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Jury reforms, Mixed tribunals, Jury decision making, Adversary system, Lay participation in law, Active jury reforms


Comparative and Foreign Law | Courts | Judges | Litigation


In many countries, lay people participate as decision makers in legal cases. Some countries include their citizens in the justice system as lay judges or jurors, who assess cases independently. The legal systems of other nations combine lay and law-trained judges who decide cases together in mixed tribunals. The International Conference on Lay Participation in the Criminal Trial in the 21st Century provided useful contrasts among different methods of incorporating lay voices into criminal justice systems worldwide. Systems with inquisitorial methods are more likely to employ mixed courts, whereas adversarial systems more often use juries. Research presented at the Conference showed that lay judges are often marginalized when they decide cases together with professional judges. By contrast, the jury system insulates lay decisionmakers from judges during the deliberation process, and provides greater potential for lay input to determine legal outcomes.

However, the jury has been the subject of sharp attack on grounds of its supposed incompetence and bias. Some critics argue that the complexity of today's criminal and civil disputes is high and that a group of randomly chosen citizens is unlikely to fully understand the evidentiary and legal issues in such cases. Other opponents of jury trial claim that racist and other biases regularly infect jury verdicts. Further criticism comes from business leaders who argue that the irrationality and unpredictability of civil jury verdicts and awards undermine business and industry.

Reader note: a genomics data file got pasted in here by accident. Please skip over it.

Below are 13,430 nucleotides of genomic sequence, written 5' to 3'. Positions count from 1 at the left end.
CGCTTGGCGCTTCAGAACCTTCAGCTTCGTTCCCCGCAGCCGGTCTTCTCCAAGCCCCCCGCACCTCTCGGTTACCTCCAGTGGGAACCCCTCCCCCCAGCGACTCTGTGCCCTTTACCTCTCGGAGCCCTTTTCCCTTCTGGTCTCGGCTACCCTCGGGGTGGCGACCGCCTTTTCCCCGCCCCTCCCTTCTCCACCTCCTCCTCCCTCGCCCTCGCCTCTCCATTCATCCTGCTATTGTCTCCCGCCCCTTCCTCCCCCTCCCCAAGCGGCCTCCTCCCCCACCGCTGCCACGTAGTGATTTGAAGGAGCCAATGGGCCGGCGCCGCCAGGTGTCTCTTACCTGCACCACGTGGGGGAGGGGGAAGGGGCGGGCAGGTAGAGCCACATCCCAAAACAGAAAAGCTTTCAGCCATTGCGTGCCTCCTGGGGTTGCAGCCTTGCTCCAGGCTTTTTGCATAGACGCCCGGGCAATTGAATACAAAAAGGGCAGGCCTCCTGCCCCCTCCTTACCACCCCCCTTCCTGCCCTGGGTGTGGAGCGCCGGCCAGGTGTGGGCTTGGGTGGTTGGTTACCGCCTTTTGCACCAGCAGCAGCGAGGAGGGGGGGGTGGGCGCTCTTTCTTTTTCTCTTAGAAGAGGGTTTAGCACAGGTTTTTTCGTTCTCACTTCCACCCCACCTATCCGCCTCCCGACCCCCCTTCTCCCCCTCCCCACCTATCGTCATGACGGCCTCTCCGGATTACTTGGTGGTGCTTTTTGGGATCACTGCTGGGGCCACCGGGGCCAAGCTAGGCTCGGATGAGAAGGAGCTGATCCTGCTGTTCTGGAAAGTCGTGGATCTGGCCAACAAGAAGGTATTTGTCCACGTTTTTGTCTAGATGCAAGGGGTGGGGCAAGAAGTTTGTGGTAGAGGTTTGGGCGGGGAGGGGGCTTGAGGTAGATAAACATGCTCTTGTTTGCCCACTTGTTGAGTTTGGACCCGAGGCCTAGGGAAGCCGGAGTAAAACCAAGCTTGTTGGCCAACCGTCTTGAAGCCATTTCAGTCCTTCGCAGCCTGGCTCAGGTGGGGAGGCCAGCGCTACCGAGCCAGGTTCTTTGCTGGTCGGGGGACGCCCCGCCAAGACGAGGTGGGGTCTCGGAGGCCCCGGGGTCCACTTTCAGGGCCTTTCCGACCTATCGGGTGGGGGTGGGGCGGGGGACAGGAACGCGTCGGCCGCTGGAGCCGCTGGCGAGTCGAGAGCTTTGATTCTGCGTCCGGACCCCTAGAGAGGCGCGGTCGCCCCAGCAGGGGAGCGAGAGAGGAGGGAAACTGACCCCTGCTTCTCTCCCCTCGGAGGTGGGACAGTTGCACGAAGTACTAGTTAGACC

These and other criticisms of the American jury trial have stimulated a widespread movement for jury reform. This Article focuses on jury reforms that encourage a more active approach in jury decision-making. An intriguing aspect of contemporary U.S. jury reform is that several reforms appear to move the jury away from strict adversarial practice and toward adoption of some features of the inquisitorial approach. The Article draws on the comparative information provided by the Conference to speculate about how contemporary jury reforms may modify the adversarial ideal of the neutral, passive jury. The Article focuses on two specific reforms that provide the strongest challenge to the traditional model of the passive jury, allowing jurors to ask questions of witnesses and permitting jurors to discuss evidence during the trial.

Publication Citation

Published in: Saint Louis University Public Law Review, vol. 21, no. 1 (2002).